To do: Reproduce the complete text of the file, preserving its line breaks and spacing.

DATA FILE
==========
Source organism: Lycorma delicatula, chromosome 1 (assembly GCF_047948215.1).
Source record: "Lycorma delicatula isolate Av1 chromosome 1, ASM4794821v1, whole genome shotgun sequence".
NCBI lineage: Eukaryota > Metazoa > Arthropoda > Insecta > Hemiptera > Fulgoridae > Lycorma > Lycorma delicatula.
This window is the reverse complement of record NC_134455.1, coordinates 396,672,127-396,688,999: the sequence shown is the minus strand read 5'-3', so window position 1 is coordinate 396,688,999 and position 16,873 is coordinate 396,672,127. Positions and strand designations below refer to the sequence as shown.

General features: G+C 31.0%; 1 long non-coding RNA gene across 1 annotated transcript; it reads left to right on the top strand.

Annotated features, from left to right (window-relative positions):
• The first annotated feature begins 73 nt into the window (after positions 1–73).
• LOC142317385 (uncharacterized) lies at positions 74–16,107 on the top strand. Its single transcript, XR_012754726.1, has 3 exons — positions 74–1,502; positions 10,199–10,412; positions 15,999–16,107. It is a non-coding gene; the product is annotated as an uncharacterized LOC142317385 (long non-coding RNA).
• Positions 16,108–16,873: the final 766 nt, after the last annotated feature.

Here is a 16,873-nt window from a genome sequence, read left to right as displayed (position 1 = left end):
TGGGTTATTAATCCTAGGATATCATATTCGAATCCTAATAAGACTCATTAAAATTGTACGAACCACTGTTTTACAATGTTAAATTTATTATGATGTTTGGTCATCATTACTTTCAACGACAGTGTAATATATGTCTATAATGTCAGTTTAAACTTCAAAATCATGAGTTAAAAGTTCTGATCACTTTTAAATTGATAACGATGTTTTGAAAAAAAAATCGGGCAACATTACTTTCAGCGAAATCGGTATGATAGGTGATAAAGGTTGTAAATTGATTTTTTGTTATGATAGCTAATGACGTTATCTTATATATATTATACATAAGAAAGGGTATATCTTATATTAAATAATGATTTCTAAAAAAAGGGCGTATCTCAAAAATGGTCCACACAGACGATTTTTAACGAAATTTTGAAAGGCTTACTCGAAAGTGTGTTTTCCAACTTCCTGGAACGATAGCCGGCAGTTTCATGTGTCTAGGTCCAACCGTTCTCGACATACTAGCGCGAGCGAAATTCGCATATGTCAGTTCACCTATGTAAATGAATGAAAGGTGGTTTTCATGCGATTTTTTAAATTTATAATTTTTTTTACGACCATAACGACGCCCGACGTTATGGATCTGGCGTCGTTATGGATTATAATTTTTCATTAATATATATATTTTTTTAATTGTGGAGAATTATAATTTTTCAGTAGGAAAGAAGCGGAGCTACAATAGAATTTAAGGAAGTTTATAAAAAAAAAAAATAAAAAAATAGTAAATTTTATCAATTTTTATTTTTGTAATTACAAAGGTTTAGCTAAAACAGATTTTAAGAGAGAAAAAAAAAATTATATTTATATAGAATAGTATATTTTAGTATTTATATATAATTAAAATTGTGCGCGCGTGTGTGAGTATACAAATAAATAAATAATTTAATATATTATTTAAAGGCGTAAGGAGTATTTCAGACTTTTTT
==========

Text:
Source organism: Lycorma delicatula, chromosome 1 (assembly GCF_047948215.1).
Source record: "Lycorma delicatula isolate Av1 chromosome 1, ASM4794821v1, whole genome shotgun sequence".
NCBI lineage: Eukaryota > Metazoa > Arthropoda > Insecta > Hemiptera > Fulgoridae > Lycorma > Lycorma delicatula.
This window is the reverse complement of record NC_134455.1, coordinates 396,672,127-396,688,999: the sequence shown is the minus strand read 5'-3', so window position 1 is coordinate 396,688,999 and position 16,873 is coordinate 396,672,127. Positions and strand designations below refer to the sequence as shown.

General features: G+C 31.0%; 1 long non-coding RNA gene across 1 annotated transcript; it reads left to right on the top strand.

Annotated features, from left to right (window-relative positions):
• The first annotated feature begins 73 nt into the window (after positions 1–73).
• LOC142317385 (uncharacterized) lies at positions 74–16,107 on the top strand. Its single transcript, XR_012754726.1, has 3 exons — positions 74–1,502; positions 10,199–10,412; positions 15,999–16,107. It is a non-coding gene; the product is annotated as an uncharacterized LOC142317385 (long non-coding RNA).
• Positions 16,108–16,873: the final 766 nt, after the last annotated feature.

Here is a 16,873-nt window from a genome sequence, read left to right as displayed (position 1 = left end):
TGGGTTATTAATCCTAGGATATCATATTCGAATCCTAATAAGACTCATTAAAATTGTACGAACCACTGTTTTACAATGTTAAATTTATTATGATGTTTGGTCATCATTACTTTCAACGACAGTGTAATATATGTCTATAATGTCAGTTTAAACTTCAAAATCATGAGTTAAAAGTTCTGATCACTTTTAAATTGATAACGATGTTTTGAAAAAAAAATCGGGCAACATTACTTTCAGCGAAATCGGTATGATAGGTGATAAAGGTTGTAAATTGATTTTTTGTTATGATAGCTAATGACGTTATCTTATATATATTATACATAAGAAAGGGTATATCTTATATTAAATAATGATTTCTAAAAAAAGGGCGTATCTCAAAAATGGTCCACACAGACGATTTTTAACGAAATTTTGAAAGGCTTACTCGAAAGTGTGTTTTCCAACTTCCTGGAACGATAGCCGGCAGTTTCATGTGTCTAGGTCCAACCGTTCTCGACATACTAGCGCGAGCGAAATTCGCATATGTCAGTTCACCTATGTAAATGAATGAAAGGTGGTTTTCATGCGATTTTTTAAATTTATAATTTTTTTTACGACCATAACGACGCCCGACGTTATGGATCTGGCGTCGTTATGGATTATAATTTTTCATTAATATATATATTTTTTTAATTGTGGAGAATTATAATTTTTCAGTAGGAAAGAAGCGGAGCTACAATAGAATTTAAGGAAGTTTATAAAAAAAAAAAATAAAAAAATAGTAAATTTTATCAATTTTTATTTTTGTAATTACAAAGGTTTAGCTAAAACAGATTTTAAGAGAGAAAAAAAAAATTATATTTATATAGAATAGTATATTTTAGTATTTATATATAATTAAAATTGTGCGCGCGTGTGTGAGTATACAAATAAATAAATAATTTAATATATTATTTAAAGGCGTAAGGAGTATTTCAGACTTTTTT